My journey has been quite a roller-coaster ride. The devil wasn’t happy with my decision, and shortly after being baptized I experienced discouragement and depression. But I want to encourage new members to hold on tight to the Rock, Jesus Christ, for He will carry you through. Shortly after joining the church I was still living for myself, and was quite materialistic—until I went through Hurricane Fran in eastern North Carolina. That woke me up, and made me realize the things of this earth are not as important as they used to be.
 
Thankfully, soon after I was baptized the church members gave me opportunities to help with various responsibilities. I’ve learned the importance of getting new members involved in areas in which their talents can be discovered and put to use. We are created in God’s image, and one of His characteristics is to reveal His goodness and truth. As freely as we have received, we should freely give. In order to stay alive spiritually we must give. And as a people we have been given much. Thus, much is expected of us.
 
What are some of the ways you’ve seen God leading in your journey?
When I visited the Chattanooga/Collegedale area, I applied for a position in computer technology. The job was offered to me before the weekend was over.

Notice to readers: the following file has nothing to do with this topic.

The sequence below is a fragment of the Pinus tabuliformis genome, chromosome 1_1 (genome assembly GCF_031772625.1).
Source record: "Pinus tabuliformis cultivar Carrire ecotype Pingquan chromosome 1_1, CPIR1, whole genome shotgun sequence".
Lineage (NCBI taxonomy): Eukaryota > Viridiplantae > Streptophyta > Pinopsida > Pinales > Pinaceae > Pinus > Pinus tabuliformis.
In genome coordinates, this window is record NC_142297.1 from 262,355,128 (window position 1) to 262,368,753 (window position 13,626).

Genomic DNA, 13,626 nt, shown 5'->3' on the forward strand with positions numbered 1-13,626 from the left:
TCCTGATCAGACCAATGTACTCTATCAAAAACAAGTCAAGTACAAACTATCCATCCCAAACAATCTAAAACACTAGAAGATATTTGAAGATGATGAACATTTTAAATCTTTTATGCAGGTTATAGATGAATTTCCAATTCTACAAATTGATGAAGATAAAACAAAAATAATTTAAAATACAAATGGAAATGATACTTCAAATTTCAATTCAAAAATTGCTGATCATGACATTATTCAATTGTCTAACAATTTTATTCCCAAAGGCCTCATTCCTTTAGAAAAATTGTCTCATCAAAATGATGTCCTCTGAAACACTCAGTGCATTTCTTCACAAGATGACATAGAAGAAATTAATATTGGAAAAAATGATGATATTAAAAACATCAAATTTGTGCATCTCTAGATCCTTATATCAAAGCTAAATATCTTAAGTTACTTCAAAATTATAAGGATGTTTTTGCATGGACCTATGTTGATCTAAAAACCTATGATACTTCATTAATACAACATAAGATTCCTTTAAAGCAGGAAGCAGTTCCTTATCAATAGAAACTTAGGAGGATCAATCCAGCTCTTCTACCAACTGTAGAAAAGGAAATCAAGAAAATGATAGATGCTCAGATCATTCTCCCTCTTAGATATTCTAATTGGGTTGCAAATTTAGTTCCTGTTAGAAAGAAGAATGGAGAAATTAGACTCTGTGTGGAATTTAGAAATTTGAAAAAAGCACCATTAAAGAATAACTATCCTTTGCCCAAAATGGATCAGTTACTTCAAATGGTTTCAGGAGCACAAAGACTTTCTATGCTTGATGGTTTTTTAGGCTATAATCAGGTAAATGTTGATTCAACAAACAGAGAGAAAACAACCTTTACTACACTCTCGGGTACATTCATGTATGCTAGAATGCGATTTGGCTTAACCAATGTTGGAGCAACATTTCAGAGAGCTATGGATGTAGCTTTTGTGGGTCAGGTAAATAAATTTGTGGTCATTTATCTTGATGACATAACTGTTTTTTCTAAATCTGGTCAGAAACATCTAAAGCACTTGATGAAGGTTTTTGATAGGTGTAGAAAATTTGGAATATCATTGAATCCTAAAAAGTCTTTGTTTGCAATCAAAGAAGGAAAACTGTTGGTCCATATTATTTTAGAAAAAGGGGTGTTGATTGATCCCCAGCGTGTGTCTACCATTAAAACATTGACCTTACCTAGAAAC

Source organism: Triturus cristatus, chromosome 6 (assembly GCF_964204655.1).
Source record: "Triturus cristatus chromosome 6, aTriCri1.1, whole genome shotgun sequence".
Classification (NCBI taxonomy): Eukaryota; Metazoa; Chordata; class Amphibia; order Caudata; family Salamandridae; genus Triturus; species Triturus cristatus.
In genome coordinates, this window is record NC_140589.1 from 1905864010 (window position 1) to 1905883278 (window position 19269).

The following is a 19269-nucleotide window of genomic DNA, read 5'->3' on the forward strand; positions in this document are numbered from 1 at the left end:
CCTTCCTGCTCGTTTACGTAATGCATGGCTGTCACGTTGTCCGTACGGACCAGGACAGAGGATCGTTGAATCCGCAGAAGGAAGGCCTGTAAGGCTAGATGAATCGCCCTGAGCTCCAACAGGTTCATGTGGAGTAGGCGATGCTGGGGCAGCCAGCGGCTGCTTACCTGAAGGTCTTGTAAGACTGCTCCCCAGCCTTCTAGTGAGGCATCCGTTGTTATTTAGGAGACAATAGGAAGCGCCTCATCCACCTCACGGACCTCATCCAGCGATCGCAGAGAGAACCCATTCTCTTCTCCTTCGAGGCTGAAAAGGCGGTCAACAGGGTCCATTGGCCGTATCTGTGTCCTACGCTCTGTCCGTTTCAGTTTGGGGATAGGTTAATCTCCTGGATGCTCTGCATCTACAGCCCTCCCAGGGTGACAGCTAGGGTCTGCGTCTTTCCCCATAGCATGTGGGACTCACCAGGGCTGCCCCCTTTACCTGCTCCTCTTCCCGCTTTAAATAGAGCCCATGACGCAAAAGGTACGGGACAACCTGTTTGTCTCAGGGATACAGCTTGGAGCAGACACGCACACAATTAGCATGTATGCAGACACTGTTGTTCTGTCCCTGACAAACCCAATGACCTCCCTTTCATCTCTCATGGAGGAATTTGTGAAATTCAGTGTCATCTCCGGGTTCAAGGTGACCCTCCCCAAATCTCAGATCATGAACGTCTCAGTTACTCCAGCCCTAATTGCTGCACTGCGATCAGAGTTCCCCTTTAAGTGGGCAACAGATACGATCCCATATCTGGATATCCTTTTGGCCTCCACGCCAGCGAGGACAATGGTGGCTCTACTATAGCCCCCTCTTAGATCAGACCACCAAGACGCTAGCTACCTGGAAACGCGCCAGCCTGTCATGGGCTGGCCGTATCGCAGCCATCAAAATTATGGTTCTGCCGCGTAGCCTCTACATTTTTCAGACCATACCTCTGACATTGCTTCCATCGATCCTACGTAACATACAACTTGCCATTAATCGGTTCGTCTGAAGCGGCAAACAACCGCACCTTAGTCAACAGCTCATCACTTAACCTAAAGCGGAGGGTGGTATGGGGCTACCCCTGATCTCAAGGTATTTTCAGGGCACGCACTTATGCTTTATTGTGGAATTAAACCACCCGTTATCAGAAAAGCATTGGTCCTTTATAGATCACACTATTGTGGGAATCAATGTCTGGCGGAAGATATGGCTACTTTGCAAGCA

I now realize God had another reason for bringing me to this area. I met Naomi at church, and soon realized we were neighbors! It is truly amazing to see how God has brought us together, and united us in marriage in 2004. As a lifelong Adventist she gives me a different perspective, and has blessed me by her influence. One thing that stands out in my mind as I look at our different backgrounds is the way she lives to bless and serve others. This is in contrast to how my life had been. She gives me support and encouragement, and I’m eternally grateful that we are now on this journey together.
 
What do you think of some of the changes that you’ve seen in the church?
As I’ve read Adventist history I am concerned that if we don’t learn from our past, we are destined to repeat it.
 
For example, shortly after I was baptized the pastor shared the sanctuary message during prayer meetings. As a new Adventist I was amazed at the beauty of the gospel through the sanctuary. This is something that is not preached and talked about as it should be. We also need to hear more sermons that are distinctly Adventist, such as the investigative judgment, end-time events, and how they apply to our lives. We have a message to share with the world. In addition, while the writings of Ellen G. White should never replace the Bible, we have been given a unique and precious gift from God to guide us on this journey. We have nothing to be ashamed of in sharing what God has given us.
 
Last, the Sabbath is a precious gift to us, and something I’ve treasured ever since I’ve learned of it. I long for deeper conversations and spiritual fellowship on the Sabbath with my brothers and sisters in the faith.
 
What would you like to say to your Adventist brothers and sisters, and especially those who have been Adventists all of their lives?
You don’t realize what you have.